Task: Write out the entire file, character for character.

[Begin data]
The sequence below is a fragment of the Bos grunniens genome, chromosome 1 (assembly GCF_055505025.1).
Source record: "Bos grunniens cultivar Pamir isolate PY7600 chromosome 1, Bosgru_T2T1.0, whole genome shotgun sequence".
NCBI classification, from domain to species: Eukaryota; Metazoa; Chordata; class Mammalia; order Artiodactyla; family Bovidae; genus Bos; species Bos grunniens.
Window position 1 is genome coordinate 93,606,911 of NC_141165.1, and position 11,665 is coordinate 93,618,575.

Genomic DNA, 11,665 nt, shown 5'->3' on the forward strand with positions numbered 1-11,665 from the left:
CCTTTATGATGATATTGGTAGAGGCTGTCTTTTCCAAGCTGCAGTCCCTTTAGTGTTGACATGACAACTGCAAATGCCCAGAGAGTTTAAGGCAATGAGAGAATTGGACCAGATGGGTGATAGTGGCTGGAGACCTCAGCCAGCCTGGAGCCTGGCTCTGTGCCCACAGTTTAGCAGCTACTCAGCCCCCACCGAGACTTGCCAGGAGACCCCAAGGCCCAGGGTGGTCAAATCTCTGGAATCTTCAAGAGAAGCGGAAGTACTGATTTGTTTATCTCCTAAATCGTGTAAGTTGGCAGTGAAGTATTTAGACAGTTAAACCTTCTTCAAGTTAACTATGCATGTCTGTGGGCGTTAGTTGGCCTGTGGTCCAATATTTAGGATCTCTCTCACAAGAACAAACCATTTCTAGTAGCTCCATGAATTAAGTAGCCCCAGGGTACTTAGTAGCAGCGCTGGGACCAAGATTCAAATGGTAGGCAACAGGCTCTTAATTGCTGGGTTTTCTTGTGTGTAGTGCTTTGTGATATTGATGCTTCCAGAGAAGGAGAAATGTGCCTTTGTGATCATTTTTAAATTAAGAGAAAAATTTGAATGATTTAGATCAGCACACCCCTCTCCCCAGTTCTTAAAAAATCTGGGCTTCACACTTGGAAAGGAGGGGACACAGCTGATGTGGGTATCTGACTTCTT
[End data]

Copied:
The sequence below is a fragment of the Bos grunniens genome, chromosome 1 (assembly GCF_055505025.1).
Source record: "Bos grunniens cultivar Pamir isolate PY7600 chromosome 1, Bosgru_T2T1.0, whole genome shotgun sequence".
NCBI classification, from domain to species: Eukaryota; Metazoa; Chordata; class Mammalia; order Artiodactyla; family Bovidae; genus Bos; species Bos grunniens.
Window position 1 is genome coordinate 93,606,911 of NC_141165.1, and position 11,665 is coordinate 93,618,575.

Genomic DNA, 11,665 nt, shown 5'->3' on the forward strand with positions numbered 1-11,665 from the left:
CCTTTATGATGATATTGGTAGAGGCTGTCTTTTCCAAGCTGCAGTCCCTTTAGTGTTGACATGACAACTGCAAATGCCCAGAGAGTTTAAGGCAATGAGAGAATTGGACCAGATGGGTGATAGTGGCTGGAGACCTCAGCCAGCCTGGAGCCTGGCTCTGTGCCCACAGTTTAGCAGCTACTCAGCCCCCACCGAGACTTGCCAGGAGACCCCAAGGCCCAGGGTGGTCAAATCTCTGGAATCTTCAAGAGAAGCGGAAGTACTGATTTGTTTATCTCCTAAATCGTGTAAGTTGGCAGTGAAGTATTTAGACAGTTAAACCTTCTTCAAGTTAACTATGCATGTCTGTGGGCGTTAGTTGGCCTGTGGTCCAATATTTAGGATCTCTCTCACAAGAACAAACCATTTCTAGTAGCTCCATGAATTAAGTAGCCCCAGGGTACTTAGTAGCAGCGCTGGGACCAAGATTCAAATGGTAGGCAACAGGCTCTTAATTGCTGGGTTTTCTTGTGTGTAGTGCTTTGTGATATTGATGCTTCCAGAGAAGGAGAAATGTGCCTTTGTGATCATTTTTAAATTAAGAGAAAAATTTGAATGATTTAGATCAGCACACCCCTCTCCCCAGTTCTTAAAAAATCTGGGCTTCACACTTGGAAAGGAGGGGACACAGCTGATGTGGGTATCTGACTTCTT